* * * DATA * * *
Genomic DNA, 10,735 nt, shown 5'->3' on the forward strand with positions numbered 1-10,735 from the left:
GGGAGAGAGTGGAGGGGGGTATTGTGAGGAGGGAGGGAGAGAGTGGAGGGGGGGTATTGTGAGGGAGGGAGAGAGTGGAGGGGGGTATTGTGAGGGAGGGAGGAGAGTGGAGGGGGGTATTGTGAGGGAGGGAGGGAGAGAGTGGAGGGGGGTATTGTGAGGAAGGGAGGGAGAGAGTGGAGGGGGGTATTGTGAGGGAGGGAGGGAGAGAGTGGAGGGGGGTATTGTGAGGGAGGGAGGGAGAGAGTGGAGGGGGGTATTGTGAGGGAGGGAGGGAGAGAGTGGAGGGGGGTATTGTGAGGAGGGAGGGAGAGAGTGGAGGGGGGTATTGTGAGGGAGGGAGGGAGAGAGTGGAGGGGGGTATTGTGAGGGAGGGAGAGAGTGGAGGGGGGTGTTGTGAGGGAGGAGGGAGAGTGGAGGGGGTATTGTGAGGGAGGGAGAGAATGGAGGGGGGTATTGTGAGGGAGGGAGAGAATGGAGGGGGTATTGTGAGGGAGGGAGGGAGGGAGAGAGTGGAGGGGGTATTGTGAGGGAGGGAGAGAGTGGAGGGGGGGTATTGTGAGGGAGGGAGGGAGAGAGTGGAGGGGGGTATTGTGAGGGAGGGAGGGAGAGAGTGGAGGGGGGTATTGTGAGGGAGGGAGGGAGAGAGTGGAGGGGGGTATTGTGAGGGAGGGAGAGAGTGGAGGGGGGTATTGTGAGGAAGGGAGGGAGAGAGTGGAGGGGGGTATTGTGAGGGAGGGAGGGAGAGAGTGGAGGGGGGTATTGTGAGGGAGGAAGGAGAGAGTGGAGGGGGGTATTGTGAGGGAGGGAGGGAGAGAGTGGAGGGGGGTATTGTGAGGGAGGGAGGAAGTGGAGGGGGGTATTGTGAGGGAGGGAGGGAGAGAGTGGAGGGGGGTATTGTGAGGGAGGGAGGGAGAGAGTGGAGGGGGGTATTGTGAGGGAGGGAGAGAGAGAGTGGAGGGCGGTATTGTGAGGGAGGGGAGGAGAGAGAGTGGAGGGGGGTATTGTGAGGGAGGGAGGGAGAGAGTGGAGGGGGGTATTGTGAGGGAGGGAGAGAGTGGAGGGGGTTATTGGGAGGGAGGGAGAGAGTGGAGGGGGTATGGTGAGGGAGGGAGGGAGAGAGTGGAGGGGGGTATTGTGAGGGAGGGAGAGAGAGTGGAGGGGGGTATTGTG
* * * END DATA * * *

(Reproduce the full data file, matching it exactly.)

Genomic DNA, 10,735 nt, shown 5'->3' on the forward strand with positions numbered 1-10,735 from the left:
GGGAGAGAGTGGAGGGGGGTATTGTGAGGAGGGAGGGAGAGAGTGGAGGGGGGGTATTGTGAGGGAGGGAGAGAGTGGAGGGGGGTATTGTGAGGGAGGGAGGAGAGTGGAGGGGGGTATTGTGAGGGAGGGAGGGAGAGAGTGGAGGGGGGTATTGTGAGGAAGGGAGGGAGAGAGTGGAGGGGGGTATTGTGAGGGAGGGAGGGAGAGAGTGGAGGGGGGTATTGTGAGGGAGGGAGGGAGAGAGTGGAGGGGGGTATTGTGAGGGAGGGAGGGAGAGAGTGGAGGGGGGTATTGTGAGGAGGGAGGGAGAGAGTGGAGGGGGGTATTGTGAGGGAGGGAGGGAGAGAGTGGAGGGGGGTATTGTGAGGGAGGGAGAGAGTGGAGGGGGGTGTTGTGAGGGAGGAGGGAGAGTGGAGGGGGTATTGTGAGGGAGGGAGAGAATGGAGGGGGGTATTGTGAGGGAGGGAGAGAATGGAGGGGGTATTGTGAGGGAGGGAGGGAGGGAGAGAGTGGAGGGGGTATTGTGAGGGAGGGAGAGAGTGGAGGGGGGGTATTGTGAGGGAGGGAGGGAGAGAGTGGAGGGGGGTATTGTGAGGGAGGGAGGGAGAGAGTGGAGGGGGGTATTGTGAGGGAGGGAGGGAGAGAGTGGAGGGGGGTATTGTGAGGGAGGGAGAGAGTGGAGGGGGGTATTGTGAGGAAGGGAGGGAGAGAGTGGAGGGGGGTATTGTGAGGGAGGGAGGGAGAGAGTGGAGGGGGGTATTGTGAGGGAGGAAGGAGAGAGTGGAGGGGGGTATTGTGAGGGAGGGAGGGAGAGAGTGGAGGGGGGTATTGTGAGGGAGGGAGGAAGTGGAGGGGGGTATTGTGAGGGAGGGAGGGAGAGAGTGGAGGGGGGTATTGTGAGGGAGGGAGGGAGAGAGTGGAGGGGGGTATTGTGAGGGAGGGAGAGAGAGAGTGGAGGGCGGTATTGTGAGGGAGGGGAGGAGAGAGAGTGGAGGGGGGTATTGTGAGGGAGGGAGGGAGAGAGTGGAGGGGGGTATTGTGAGGGAGGGAGAGAGTGGAGGGGGTTATTGGGAGGGAGGGAGAGAGTGGAGGGGGTATGGTGAGGGAGGGAGGGAGAGAGTGGAGGGGGGTATTGTGAGGGAGGGAGAGAGAGTGGAGGGGGGTATTGTG